When Knowledge is an Asset: Explaining the Organizational Structure of Large Law Firms
We study the economics of employment relationships through theoretical and empirical analysis of an unusual set of firms, large law firms. Our point of departure is the "property rights" approach that emphasizes the centrality of ownership's legal rights to control important, non-human assets of the enterprise. From this perspective, large law firms are an interesting and potentially important object of study because the most valuable assets of these firms take the form of knowledge - particularly knowledge of the needs and interests of clients. We argue that the two most distinctive organizational features of large law firms, the use of "up or out" promotion contests and the practice of having winners become residual claimants in the firm, emerge naturally in this setting. In addition to explaining otherwise anomalous features of the up-or-out partnership system, this paper suggests a general framework for analyzing organizations where assets reside in the brains of employees.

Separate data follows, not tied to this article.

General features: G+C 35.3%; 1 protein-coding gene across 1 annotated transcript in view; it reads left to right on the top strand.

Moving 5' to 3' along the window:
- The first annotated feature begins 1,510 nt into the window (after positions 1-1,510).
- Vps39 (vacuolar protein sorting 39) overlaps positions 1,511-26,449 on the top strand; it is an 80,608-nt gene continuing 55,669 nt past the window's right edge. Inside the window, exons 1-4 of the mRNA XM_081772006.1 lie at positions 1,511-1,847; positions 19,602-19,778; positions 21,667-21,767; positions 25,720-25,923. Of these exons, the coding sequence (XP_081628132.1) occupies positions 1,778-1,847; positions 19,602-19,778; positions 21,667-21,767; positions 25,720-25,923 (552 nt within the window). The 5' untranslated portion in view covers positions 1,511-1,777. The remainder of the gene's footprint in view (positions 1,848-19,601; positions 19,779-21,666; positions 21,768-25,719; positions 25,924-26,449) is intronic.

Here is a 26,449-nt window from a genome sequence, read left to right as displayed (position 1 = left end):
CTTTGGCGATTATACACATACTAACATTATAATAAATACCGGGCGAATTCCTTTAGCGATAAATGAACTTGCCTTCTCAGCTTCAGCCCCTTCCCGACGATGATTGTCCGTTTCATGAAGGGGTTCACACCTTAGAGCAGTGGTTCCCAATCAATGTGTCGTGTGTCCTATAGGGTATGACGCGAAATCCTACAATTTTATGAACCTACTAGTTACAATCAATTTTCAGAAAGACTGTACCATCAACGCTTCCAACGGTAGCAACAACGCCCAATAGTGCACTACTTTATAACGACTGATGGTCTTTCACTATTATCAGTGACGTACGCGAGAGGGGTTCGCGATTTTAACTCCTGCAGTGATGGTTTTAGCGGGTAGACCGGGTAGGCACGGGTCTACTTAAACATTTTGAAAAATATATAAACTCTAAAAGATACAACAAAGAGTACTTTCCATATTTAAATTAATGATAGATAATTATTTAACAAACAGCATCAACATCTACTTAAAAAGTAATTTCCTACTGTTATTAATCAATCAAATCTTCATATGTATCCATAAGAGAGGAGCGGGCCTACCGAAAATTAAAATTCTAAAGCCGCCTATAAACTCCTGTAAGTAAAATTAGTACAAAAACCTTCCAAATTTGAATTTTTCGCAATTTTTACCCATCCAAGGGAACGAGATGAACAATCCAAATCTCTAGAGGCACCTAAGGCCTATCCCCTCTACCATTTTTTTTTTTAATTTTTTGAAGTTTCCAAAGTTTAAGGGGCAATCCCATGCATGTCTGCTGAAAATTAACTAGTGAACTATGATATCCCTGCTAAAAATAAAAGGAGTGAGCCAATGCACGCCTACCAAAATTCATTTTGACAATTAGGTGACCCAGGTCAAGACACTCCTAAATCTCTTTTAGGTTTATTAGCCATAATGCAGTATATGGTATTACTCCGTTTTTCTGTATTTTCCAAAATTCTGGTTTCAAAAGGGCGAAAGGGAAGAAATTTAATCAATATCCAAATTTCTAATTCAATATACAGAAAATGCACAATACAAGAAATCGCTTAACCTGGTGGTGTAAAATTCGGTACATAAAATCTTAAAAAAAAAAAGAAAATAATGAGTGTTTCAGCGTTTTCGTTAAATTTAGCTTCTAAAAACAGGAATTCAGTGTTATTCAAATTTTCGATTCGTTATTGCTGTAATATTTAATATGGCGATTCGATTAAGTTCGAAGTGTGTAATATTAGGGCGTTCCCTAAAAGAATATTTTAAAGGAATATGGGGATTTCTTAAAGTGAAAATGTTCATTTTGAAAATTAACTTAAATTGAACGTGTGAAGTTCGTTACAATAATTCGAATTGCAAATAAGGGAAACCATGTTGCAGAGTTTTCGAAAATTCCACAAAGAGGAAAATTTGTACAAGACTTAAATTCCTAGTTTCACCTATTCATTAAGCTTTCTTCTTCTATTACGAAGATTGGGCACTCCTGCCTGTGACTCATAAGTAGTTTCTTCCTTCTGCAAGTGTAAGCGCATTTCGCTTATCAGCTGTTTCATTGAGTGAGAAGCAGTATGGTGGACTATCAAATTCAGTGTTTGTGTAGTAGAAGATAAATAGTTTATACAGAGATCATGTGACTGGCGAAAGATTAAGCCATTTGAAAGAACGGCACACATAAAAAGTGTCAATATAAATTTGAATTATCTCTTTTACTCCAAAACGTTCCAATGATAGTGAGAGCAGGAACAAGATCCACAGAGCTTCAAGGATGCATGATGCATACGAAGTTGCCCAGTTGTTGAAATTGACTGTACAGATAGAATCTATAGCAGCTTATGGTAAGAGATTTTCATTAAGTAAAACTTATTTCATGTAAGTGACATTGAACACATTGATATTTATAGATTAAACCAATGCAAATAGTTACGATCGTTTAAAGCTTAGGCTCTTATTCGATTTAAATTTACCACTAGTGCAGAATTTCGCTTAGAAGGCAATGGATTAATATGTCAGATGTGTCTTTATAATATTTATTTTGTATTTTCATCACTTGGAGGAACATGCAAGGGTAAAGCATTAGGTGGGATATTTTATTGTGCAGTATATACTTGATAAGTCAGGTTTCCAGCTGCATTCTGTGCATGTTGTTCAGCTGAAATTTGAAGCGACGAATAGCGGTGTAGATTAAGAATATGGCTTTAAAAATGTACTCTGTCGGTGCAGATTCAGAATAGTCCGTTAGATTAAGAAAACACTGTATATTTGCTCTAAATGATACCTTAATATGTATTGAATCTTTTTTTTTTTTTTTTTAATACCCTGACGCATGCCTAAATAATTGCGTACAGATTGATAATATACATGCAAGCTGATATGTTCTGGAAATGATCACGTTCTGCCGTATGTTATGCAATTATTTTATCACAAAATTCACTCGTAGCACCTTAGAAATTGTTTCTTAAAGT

The views expressed herein are those of the author(s) and do not necessarily reflect the views of the National Bureau of Economic Research.
James B. Rebitzer & Lowell J. Taylor, 2007. "When Knowledge Is an Asset: Explaining the Organizational Structure of Large Law Firms," Journal of Labor Economics, University of Chicago Press, vol. 25, pages 201-229. citation courtesy of